Shares in Airbus owner EADS have risen after Russian President Vladimir Putin said he was not looking to interfere in the planemaker's affairs.
Vladimir Putin says Russia is keen on being a partner in Airbus
Speculation has surrounded the Kremlin's interest in Airbus after Russian state bank Vneshtorgbank (VTB) bought a 5% stake in EADS.
Russia, France and Germany are to form a working group to discuss possible areas of co-operation regarding EADS.
Mr Putin said the share purchase was "not a sign of aggression".
His comments lifted shares in EADS by 1.6% to 22.76 euros.
Airbus is due to publish the findings of a major review of its business within the next few days.
Russia's purchase of EADS shares took many experts by surprise, particularly as it comes at a time when EADS is reeling from costly delays to the flagship Airbus A380 which prompted a management crisis.
Some analysts have speculated that Moscow is keen to win more business from Airbus for its struggling aeronautical industry, and believes being an investor will give it increased leverage.
But Mr Putin said the share purchase was a financial opportunity and not part of a plan to gain influence over the firm.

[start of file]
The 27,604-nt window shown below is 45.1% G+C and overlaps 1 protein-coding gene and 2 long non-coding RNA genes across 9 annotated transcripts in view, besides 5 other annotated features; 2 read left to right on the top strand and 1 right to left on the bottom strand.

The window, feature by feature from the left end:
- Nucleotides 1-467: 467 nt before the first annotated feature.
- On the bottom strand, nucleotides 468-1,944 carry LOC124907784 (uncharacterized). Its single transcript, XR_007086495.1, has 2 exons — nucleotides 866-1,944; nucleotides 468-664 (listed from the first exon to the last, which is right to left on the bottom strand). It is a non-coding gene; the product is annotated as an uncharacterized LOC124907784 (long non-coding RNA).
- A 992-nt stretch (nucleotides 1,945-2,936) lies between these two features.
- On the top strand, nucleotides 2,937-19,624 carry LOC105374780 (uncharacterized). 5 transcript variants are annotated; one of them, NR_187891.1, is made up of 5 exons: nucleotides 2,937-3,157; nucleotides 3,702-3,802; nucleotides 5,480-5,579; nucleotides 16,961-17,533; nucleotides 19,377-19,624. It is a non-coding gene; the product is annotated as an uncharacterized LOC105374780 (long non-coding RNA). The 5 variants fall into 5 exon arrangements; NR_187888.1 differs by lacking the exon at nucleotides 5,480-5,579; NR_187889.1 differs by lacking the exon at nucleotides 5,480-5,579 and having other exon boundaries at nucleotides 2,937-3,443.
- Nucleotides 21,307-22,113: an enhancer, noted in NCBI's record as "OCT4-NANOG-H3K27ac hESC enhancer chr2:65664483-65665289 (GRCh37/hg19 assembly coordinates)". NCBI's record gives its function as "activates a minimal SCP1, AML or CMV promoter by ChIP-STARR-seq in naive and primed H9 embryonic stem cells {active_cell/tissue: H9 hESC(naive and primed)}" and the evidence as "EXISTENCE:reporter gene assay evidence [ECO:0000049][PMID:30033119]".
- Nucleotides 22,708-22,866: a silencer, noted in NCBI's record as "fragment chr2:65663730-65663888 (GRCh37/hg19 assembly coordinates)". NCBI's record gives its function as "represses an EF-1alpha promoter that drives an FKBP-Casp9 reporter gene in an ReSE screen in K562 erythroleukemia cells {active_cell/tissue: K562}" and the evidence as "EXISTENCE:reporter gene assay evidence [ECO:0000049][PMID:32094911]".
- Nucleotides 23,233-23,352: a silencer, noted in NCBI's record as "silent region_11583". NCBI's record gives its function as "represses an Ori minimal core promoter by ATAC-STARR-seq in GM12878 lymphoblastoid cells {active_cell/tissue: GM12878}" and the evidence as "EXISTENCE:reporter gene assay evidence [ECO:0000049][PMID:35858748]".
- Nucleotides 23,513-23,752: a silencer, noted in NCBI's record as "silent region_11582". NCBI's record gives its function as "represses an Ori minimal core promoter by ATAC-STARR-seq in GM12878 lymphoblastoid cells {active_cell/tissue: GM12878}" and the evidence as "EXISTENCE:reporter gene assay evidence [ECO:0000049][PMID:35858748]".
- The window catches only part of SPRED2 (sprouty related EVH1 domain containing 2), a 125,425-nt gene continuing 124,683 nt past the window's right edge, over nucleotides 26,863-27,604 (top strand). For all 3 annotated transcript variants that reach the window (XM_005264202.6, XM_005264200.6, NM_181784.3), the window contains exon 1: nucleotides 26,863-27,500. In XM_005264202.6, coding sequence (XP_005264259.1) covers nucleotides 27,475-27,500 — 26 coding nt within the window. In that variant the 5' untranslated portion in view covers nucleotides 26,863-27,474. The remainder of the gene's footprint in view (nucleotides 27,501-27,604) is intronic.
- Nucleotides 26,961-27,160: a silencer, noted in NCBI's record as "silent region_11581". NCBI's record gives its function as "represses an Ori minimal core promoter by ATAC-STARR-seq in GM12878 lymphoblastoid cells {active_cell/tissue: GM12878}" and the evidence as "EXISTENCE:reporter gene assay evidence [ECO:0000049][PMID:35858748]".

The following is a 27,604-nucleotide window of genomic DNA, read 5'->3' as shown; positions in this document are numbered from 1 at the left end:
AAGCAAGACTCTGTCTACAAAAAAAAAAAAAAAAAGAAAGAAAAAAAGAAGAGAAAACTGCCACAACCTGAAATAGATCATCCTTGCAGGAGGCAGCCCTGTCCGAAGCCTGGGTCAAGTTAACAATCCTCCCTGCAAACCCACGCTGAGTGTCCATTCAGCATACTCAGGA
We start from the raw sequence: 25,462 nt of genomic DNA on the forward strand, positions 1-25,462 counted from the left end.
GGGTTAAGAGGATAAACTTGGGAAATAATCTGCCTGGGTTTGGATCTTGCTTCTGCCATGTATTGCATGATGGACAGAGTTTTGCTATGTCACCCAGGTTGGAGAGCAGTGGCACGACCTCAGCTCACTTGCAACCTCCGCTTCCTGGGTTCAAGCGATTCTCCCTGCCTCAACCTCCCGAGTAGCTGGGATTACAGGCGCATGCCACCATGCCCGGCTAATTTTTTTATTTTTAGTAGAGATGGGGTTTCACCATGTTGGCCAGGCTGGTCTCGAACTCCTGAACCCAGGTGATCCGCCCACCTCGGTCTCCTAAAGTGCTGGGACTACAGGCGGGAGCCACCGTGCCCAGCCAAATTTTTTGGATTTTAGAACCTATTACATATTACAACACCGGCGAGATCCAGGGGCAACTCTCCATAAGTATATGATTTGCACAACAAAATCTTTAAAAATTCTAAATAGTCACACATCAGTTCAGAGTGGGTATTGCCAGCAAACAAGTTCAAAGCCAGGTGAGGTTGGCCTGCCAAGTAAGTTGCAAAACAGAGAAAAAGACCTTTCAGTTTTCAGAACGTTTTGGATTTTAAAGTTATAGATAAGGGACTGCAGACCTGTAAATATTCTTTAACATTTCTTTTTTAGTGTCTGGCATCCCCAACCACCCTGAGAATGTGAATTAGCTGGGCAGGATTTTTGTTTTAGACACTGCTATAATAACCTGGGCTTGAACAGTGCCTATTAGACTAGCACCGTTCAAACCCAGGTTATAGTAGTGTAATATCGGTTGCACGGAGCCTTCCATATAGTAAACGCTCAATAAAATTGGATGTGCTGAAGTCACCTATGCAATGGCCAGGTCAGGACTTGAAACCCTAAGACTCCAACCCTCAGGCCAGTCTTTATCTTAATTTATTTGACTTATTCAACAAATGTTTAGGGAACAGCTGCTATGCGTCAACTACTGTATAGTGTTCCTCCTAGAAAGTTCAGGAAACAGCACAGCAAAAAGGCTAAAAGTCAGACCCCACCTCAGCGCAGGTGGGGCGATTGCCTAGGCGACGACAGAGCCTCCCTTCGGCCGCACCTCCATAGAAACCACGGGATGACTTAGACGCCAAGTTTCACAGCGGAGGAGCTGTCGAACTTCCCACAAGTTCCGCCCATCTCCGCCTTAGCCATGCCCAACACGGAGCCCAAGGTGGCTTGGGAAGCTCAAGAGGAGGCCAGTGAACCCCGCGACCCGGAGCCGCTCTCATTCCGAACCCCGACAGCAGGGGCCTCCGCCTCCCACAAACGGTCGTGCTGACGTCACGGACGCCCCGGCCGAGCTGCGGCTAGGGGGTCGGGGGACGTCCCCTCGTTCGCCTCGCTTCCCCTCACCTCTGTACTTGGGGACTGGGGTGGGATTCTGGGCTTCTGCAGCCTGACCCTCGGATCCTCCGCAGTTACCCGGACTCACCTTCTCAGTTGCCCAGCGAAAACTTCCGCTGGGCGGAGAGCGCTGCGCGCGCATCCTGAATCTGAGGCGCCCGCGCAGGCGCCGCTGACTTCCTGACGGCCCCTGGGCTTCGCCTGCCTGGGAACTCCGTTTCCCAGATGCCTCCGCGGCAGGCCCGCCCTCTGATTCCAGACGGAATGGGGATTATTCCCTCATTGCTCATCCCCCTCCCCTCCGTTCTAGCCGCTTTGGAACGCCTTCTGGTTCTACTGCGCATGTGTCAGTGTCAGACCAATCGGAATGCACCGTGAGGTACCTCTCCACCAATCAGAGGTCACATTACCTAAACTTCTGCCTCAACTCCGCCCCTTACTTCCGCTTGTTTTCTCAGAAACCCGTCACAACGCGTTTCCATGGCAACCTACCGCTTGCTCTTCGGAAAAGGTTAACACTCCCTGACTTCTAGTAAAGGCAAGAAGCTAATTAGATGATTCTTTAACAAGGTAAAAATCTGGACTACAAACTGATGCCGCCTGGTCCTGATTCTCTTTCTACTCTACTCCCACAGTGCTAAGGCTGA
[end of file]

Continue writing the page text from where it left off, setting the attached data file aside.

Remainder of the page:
"The Russian bank saw a favourable deal and took advantage of it," he said during a summit with French President Jacques Chirac and German Chancellor Angela Merkel.
"We do not intend to use these shares to change the institutional situation in EADS, but we are ready for partnership."
Neither Mr Chirac nor Ms Merkel made any comment on Russia's involvement in EADS, although both welcomed growing economic co-operation between the three countries.
Links between EADS and Russia have grown in recent years, with the aviation firm operating several engineering plants in the country and buying a stake in Sukhoi, the manufacturer of jet fighters.
EADS' shareholders - which include the French and Spanish governments, French firm Lagardere and carmaker DaimlerChrysler - have often had an uneasy relationship in the past.
The company's dual management structure - which comprises of two chief executives and chairmen representing its French and German investors - has attracted criticism.
A review of Airbus operations could lead to big changes
Airbus is concluding a wide-ranging review of its business and is due to outline its future direction in the next few days.
The Wall Street Journal reported that Airbus was looking at ways of reducing its annual $18bn procurement budget as it seeks to recoup some of the losses from delays to the A380.
Airbus said the review "incorporated all aspects of the company" but would not give details about specific areas.